Israeli app called SmokeBeat

Published on Aug 27, 2015 by the Somatix YouTube channel – SmokeBeat is a social responsibility digital health app, aiming to decrease the damages caused by cigarette smoking. We do this by improving our users’ smoking habits to guide them towards effective smoking cessation.


Smokers in the United States, Canada, France, Israel and Turkey are participating in trials to quit the habit with the help of an Israeli app called SmokeBeat from Somatix.

Distinct from hundreds of smoking-cessation apps already available, SmokeBeat is the first to detect smoking in real time based on hand-to-mouth gestures picked up by sensors built into smartwatches and wristbands.

“Physicians tell us they’re excited that they now have the possibility to apply immediate interventions based on what the patient is doing in real time,” says Eran Ofir, cofounder and CEO of Somatix.

SmokeBeat keeps track of how many cigarettes you’ve smoked. Photo: courtesy

In addition to remote monitoring for the clinician, SmokeBeat uses principles of cognitive behavioral therapy (CBT) to send out financial, emotional, rational and social incentives most likely to motivate behavioral changes in the individual user, tailored with the help of machine learning and big-data analytics.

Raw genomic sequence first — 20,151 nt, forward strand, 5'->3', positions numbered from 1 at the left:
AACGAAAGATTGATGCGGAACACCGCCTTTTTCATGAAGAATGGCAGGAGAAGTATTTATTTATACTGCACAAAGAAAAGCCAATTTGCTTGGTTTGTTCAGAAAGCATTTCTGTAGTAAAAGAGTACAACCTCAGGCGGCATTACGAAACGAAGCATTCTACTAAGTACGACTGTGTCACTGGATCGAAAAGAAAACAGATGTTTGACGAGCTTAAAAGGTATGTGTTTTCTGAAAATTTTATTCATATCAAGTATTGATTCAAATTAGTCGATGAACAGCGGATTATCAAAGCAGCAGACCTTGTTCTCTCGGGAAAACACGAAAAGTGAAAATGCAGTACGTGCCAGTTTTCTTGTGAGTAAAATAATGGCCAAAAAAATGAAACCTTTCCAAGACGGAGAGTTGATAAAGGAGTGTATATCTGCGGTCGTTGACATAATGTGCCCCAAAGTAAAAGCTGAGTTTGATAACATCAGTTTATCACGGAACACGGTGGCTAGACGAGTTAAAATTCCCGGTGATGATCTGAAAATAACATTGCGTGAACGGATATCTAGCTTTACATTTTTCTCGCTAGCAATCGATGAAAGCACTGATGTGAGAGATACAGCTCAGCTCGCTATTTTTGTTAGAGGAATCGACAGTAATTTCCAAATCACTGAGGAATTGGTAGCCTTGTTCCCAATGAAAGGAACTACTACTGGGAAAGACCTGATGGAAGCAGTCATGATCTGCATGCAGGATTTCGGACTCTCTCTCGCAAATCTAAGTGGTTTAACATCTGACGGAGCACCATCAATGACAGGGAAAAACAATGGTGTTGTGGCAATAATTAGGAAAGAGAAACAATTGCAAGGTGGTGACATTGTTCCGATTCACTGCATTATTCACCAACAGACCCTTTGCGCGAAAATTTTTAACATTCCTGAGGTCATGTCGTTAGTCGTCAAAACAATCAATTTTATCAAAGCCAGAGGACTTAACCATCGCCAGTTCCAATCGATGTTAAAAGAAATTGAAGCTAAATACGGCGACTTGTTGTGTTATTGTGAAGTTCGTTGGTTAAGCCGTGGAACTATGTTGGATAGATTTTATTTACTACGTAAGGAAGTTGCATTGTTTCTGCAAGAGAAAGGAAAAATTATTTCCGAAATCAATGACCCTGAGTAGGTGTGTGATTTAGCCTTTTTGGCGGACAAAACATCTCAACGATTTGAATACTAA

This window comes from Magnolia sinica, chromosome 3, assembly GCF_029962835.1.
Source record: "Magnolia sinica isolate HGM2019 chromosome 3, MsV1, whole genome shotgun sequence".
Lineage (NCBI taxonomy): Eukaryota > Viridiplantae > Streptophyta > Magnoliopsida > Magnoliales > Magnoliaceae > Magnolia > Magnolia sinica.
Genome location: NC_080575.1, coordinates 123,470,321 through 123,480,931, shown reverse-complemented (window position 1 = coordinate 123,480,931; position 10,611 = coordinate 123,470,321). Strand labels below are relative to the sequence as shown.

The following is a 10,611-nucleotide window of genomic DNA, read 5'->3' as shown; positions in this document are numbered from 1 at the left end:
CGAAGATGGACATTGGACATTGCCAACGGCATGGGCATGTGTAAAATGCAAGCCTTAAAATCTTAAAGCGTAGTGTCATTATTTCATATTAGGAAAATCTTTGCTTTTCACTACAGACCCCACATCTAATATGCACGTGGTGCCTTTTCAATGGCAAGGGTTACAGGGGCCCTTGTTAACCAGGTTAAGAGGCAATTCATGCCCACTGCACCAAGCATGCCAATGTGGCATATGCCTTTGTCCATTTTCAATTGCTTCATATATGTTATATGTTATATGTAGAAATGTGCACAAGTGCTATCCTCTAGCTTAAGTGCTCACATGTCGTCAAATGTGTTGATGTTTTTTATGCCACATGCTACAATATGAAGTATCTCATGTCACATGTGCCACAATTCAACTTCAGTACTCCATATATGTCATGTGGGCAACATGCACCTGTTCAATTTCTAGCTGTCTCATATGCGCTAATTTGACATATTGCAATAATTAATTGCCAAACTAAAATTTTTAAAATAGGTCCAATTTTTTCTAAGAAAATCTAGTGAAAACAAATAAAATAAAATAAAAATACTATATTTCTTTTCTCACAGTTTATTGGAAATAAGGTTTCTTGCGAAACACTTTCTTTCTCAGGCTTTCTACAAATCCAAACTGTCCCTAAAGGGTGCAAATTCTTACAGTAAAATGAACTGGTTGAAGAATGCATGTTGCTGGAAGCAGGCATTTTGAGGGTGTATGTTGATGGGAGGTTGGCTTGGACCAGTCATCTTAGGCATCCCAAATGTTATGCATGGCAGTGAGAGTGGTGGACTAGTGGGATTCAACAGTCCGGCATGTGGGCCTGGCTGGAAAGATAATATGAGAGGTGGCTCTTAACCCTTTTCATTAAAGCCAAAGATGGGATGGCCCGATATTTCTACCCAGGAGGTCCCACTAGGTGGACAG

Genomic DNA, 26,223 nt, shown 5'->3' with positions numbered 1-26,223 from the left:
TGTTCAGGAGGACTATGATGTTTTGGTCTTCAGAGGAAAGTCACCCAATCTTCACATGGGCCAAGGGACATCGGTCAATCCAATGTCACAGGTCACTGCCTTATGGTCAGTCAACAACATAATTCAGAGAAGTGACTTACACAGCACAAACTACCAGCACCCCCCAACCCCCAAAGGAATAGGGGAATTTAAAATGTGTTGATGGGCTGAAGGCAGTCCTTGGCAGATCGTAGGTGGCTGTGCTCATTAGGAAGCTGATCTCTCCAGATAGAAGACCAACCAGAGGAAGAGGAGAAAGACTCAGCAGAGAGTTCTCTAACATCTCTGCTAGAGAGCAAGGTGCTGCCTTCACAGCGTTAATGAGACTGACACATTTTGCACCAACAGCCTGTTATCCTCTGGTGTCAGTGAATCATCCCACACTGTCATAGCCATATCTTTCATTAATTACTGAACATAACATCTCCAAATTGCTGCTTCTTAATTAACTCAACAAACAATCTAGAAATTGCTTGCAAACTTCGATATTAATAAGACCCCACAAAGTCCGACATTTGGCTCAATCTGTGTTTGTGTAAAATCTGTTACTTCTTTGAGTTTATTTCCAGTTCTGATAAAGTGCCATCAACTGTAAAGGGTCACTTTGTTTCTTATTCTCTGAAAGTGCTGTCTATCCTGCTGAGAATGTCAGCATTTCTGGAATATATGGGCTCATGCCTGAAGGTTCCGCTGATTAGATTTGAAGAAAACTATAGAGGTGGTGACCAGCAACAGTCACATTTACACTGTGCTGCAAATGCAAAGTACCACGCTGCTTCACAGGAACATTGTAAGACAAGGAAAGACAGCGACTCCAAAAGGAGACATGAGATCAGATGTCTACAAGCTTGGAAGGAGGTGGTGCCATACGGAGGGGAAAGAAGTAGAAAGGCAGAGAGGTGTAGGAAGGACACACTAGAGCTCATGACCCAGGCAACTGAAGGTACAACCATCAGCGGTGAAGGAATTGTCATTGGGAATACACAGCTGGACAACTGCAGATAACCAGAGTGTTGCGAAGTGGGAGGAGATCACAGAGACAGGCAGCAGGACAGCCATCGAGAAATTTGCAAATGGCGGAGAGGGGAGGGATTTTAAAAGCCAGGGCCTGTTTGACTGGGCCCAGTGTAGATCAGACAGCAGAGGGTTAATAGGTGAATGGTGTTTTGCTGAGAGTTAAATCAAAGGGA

For example, if the cost of cigarettes is of most concern to you, SmokeBeat will emphasize how much your habit busts your budget and how much you’d save by cutting back.

Users can see and sort smoking statistics and alerts, set goals, compare progress to others and receive credits and incentives.

Once the clinical data from pilots is validated in early 2018, Somatix plans to market SmokeBeat to employee-benefits programs (which are offered by 86 percent of US employers), outpatient clinics and insurance companies as a tool to improve compliance with prescribed cessation therapies.

“Half of the insurance companies in the US are utilizing wearable devices to offer dynamic pricing to customers,” Ofir tells ISRAEL21c. “They reduce your premium based on your health habits, even giving the wearables for free so they can monitor and help their customers lead a healthier lifestyle.”

Individuals already can download the app on iOS or Android even if they’re not involved in a smoking-cessation program.

“There won’t be a clinician monitoring your progress in that case, but we have found, as psychologists working with us predicted, that just the mindfulness effect of the app causes a decrease of 15 to 20% of smoking volume,” says Ofir. “Applying CBT techniques adds another 40%.

“When you place data in front of people about how much they actually smoke and the financial cost and health cost, without any external intervention we see people reducing their smoking volume.”

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